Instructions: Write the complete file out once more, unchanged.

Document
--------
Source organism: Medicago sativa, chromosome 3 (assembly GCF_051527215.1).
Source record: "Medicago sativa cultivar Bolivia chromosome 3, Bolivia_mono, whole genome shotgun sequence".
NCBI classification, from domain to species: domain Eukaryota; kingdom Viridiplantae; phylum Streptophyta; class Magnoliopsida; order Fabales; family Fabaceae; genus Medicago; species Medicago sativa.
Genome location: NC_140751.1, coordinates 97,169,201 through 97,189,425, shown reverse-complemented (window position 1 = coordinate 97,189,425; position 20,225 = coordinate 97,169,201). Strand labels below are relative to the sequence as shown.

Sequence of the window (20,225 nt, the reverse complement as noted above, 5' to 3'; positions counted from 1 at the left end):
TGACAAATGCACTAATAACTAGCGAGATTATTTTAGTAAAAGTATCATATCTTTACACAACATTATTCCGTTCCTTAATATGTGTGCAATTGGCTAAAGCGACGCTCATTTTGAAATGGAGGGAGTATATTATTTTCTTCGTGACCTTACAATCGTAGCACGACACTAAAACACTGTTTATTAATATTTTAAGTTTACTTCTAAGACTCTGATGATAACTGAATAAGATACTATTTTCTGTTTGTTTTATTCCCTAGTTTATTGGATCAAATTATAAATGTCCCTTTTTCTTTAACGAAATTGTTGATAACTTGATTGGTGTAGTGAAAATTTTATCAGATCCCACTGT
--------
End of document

Source organism: Medicago sativa, chromosome 3 (assembly GCF_051527215.1).
Source record: "Medicago sativa cultivar Bolivia chromosome 3, Bolivia_mono, whole genome shotgun sequence".
NCBI classification, from domain to species: domain Eukaryota; kingdom Viridiplantae; phylum Streptophyta; class Magnoliopsida; order Fabales; family Fabaceae; genus Medicago; species Medicago sativa.
Genome location: NC_140751.1, coordinates 97,169,201 through 97,189,425, shown reverse-complemented (window position 1 = coordinate 97,189,425; position 20,225 = coordinate 97,169,201). Strand labels below are relative to the sequence as shown.

Sequence of the window (20,225 nt, the reverse complement as noted above, 5' to 3'; positions counted from 1 at the left end):
TGACAAATGCACTAATAACTAGCGAGATTATTTTAGTAAAAGTATCATATCTTTACACAACATTATTCCGTTCCTTAATATGTGTGCAATTGGCTAAAGCGACGCTCATTTTGAAATGGAGGGAGTATATTATTTTCTTCGTGACCTTACAATCGTAGCACGACACTAAAACACTGTTTATTAATATTTTAAGTTTACTTCTAAGACTCTGATGATAACTGAATAAGATACTATTTTCTGTTTGTTTTATTCCCTAGTTTATTGGATCAAATTATAAATGTCCCTTTTTCTTTAACGAAATTGTTGATAACTTGATTGGTGTAGTGAAAATTTTATCAGATCCCACTGT